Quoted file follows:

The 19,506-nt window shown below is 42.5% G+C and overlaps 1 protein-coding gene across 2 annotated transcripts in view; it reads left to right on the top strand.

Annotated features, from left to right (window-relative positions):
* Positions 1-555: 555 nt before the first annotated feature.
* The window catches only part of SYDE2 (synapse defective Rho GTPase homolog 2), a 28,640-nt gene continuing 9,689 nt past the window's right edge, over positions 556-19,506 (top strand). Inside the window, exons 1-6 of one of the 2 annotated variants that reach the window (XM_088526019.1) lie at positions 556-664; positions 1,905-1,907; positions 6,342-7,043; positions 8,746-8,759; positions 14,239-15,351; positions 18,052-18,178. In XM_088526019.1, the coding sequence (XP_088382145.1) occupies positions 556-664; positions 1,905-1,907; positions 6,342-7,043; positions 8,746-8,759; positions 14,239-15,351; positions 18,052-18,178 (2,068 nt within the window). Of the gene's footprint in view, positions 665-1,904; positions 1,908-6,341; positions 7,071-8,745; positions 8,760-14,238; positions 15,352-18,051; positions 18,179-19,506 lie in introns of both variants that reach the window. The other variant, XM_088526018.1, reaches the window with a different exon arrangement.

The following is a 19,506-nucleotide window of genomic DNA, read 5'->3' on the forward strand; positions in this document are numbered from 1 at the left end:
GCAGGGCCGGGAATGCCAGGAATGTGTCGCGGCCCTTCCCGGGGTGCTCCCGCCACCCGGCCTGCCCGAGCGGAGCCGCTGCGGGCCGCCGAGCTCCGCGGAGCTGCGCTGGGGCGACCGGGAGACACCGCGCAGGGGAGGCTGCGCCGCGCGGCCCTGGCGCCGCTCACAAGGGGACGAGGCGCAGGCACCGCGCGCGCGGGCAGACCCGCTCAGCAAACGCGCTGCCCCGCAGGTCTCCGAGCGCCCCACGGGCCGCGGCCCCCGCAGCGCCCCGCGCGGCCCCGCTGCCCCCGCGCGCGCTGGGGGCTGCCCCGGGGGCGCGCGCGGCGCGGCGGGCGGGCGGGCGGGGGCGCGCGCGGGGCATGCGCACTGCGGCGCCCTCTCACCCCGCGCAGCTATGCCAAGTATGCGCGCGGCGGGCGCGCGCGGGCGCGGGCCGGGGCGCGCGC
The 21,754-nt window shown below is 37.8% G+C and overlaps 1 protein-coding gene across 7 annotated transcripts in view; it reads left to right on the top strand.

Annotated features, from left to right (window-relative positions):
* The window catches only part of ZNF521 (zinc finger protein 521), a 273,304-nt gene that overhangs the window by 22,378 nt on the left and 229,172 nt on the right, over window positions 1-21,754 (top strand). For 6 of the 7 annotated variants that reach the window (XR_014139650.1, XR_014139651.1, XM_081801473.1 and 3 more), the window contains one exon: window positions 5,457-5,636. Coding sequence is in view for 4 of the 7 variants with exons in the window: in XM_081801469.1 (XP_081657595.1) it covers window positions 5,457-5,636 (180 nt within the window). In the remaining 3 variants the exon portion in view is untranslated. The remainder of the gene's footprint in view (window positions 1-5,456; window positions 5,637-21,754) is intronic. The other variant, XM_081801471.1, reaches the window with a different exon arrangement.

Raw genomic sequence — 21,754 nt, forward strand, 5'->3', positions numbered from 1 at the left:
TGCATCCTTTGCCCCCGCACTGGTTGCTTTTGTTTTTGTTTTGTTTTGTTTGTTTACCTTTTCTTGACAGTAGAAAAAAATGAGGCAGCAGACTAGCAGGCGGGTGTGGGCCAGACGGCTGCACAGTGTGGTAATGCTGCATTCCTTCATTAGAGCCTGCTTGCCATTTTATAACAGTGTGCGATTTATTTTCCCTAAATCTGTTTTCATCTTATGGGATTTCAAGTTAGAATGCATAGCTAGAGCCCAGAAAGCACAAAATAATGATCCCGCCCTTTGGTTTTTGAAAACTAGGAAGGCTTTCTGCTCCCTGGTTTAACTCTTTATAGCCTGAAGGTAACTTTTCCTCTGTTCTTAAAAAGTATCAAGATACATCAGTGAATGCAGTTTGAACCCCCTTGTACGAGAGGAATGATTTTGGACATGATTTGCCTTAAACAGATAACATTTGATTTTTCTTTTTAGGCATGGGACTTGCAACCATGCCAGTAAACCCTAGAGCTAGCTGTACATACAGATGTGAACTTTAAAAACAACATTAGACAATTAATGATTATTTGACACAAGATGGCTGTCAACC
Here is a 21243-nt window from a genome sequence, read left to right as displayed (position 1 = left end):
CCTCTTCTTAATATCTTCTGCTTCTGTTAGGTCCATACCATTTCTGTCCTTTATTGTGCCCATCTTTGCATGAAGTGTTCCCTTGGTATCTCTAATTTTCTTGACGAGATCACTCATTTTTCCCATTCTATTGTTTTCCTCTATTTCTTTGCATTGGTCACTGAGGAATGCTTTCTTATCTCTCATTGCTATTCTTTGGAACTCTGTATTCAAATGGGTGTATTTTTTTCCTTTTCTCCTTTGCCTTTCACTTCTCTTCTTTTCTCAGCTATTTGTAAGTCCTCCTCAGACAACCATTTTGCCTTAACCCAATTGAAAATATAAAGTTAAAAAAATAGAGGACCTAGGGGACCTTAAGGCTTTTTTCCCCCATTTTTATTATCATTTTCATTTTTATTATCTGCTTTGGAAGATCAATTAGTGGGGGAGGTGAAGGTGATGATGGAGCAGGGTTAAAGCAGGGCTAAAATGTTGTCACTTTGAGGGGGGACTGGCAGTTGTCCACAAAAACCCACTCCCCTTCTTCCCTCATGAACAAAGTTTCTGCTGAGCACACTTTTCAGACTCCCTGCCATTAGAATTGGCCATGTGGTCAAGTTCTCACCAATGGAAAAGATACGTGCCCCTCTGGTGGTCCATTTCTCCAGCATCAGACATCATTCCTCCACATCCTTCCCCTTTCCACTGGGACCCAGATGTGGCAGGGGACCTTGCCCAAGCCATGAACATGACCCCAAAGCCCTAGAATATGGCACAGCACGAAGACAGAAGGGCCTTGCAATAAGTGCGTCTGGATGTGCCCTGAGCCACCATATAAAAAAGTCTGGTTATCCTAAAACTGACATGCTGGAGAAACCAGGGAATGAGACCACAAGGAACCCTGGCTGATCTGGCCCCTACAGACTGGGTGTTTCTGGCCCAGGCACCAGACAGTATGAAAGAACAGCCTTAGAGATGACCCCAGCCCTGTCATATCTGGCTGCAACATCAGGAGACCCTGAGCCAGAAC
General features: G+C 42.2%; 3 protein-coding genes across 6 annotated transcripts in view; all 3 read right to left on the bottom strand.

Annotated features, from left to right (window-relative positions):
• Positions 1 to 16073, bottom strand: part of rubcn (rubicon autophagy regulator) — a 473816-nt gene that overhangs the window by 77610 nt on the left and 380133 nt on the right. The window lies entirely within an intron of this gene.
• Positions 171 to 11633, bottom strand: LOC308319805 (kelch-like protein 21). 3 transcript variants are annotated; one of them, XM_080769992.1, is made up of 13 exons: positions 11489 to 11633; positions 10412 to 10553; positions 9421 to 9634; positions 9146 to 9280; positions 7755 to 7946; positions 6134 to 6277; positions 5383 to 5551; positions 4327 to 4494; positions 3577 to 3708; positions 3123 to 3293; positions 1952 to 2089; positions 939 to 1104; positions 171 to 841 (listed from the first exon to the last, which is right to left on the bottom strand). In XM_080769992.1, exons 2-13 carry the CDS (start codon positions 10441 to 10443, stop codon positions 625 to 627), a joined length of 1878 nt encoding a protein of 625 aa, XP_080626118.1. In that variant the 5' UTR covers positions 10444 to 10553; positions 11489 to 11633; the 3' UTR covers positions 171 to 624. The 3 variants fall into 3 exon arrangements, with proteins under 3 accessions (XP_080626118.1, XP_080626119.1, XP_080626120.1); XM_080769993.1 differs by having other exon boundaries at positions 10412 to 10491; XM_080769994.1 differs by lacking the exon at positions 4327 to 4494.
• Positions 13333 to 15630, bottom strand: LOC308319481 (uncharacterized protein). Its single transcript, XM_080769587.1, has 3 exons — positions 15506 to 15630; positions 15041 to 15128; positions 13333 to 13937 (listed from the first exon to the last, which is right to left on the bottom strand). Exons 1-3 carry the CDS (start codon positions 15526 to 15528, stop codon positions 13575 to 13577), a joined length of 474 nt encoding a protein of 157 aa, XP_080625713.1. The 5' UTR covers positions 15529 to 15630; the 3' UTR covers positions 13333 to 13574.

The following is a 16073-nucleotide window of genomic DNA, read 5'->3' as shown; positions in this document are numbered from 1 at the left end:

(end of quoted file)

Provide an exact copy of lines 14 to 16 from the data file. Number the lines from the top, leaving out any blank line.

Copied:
General features: G+C 42.2%; 3 protein-coding genes across 6 annotated transcripts in view; all 3 read right to left on the bottom strand.

Annotated features, from left to right (window-relative positions):
• Positions 1 to 16073, bottom strand: part of rubcn (rubicon autophagy regulator) — a 473816-nt gene that overhangs the window by 77610 nt on the left and 380133 nt on the right. The window lies entirely within an intron of this gene.